Pick up at your hotel and depart to Segesta: visit the Doric temple. On a hill just outside the site of the ancient city of Segesta lies an unusually well preserved Doric temple. It was built sometime in the late 5th century BC and has 6×14 columns on a base measuring 21×56m, on a platform three steps high. Several things suggest that the temple was never actually finished. The columns have not been fluted as they normally would have been in a Doric temple and there are still tabs present in the blocks of the base (used for lifting the blocks into place but then normally removed). It also lacks a cella and was never roofed over. The temple is also unusual for being a Hellenic temple in a city not mainly populated by Greeks.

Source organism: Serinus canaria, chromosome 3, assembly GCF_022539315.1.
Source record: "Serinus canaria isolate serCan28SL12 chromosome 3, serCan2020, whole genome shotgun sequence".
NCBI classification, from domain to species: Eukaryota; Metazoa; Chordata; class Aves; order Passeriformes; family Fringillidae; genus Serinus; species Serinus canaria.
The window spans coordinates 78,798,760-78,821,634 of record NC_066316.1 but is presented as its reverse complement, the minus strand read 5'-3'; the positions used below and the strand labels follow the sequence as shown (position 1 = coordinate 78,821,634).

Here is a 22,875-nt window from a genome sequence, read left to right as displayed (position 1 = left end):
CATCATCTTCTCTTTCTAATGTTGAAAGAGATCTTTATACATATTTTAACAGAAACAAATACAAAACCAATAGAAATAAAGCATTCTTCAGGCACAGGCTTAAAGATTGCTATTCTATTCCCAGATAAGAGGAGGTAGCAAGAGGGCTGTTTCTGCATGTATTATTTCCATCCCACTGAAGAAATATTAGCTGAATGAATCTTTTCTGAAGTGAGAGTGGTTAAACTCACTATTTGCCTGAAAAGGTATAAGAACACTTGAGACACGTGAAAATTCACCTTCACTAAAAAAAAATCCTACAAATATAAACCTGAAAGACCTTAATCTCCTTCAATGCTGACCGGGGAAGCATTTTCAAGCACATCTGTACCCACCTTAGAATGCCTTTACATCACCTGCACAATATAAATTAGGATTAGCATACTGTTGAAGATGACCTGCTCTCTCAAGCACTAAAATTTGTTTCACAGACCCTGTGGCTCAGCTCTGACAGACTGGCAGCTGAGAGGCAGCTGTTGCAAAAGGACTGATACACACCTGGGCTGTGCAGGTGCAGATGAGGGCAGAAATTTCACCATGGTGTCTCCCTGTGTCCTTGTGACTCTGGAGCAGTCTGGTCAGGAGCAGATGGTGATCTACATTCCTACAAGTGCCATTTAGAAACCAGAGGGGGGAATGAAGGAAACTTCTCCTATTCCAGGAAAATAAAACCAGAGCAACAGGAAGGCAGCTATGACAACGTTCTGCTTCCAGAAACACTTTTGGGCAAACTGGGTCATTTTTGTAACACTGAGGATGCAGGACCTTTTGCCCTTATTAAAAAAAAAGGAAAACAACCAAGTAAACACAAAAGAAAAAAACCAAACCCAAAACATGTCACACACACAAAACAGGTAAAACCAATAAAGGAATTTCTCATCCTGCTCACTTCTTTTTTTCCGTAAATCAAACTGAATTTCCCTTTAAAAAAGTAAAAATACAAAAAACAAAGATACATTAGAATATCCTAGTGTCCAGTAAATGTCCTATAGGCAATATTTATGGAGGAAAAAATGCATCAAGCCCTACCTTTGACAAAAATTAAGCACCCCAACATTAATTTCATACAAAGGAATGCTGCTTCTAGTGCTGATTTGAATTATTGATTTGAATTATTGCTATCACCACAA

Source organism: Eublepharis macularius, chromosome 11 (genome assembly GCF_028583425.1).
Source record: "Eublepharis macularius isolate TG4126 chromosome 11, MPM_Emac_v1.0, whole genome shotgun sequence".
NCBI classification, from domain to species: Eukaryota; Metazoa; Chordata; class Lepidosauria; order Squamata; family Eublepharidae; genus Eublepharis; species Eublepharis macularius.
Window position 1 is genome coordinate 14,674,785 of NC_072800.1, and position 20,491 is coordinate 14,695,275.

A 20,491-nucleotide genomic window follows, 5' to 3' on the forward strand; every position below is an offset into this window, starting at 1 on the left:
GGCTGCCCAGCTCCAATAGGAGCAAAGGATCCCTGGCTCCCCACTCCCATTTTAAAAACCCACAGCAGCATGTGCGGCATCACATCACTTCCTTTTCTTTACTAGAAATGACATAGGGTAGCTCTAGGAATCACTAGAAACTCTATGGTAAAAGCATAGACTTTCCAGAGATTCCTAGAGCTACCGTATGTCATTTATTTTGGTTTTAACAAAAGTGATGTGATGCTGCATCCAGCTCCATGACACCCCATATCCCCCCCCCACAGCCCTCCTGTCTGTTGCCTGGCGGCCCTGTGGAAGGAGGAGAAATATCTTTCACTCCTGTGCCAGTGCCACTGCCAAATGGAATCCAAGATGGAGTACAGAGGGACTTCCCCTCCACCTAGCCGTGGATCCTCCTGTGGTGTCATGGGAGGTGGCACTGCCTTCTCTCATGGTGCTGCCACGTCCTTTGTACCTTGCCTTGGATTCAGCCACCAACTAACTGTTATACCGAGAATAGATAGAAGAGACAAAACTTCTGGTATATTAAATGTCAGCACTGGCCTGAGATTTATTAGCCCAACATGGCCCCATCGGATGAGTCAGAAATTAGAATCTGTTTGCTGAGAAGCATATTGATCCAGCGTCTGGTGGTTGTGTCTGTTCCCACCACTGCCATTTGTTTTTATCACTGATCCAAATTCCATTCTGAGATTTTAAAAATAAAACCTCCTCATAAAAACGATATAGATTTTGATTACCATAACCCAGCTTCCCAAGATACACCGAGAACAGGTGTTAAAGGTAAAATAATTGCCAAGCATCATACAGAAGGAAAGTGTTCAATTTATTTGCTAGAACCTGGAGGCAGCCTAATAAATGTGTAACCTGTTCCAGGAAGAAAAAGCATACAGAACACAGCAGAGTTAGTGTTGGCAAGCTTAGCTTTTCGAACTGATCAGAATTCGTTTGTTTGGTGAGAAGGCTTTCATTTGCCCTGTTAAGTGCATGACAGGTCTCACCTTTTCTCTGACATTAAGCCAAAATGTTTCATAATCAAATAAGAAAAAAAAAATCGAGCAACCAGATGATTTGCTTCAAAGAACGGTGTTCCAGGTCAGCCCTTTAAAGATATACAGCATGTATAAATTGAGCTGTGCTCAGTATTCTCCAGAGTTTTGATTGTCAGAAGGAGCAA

Continue to Erice and visit the medieval village. The ancient name of Erice was Eryx (Έρυξ in Greek), and its foundation was associated with the eponymous Greek hero Eryx. It was not a Greek colony, but was largely Hellenized. It was destroyed in the First Punic War by the Carthaginians, and from then on declined in importance. Eryx was conquered by Aghlebids in 831 and was renamed as Cebel Hamid (In Western sources Gebel Hamed, meaning Mountain of Hamid). It was ruled by Arabs over 3 centuries until Norman conquest in 1167. Normans renamed it Monte San Giuliano. It was known as Monte San Giuliano until 1934.
Keep on to Trapani to enjoy a panoramic visit to the salt windills. Back to to the Hotel.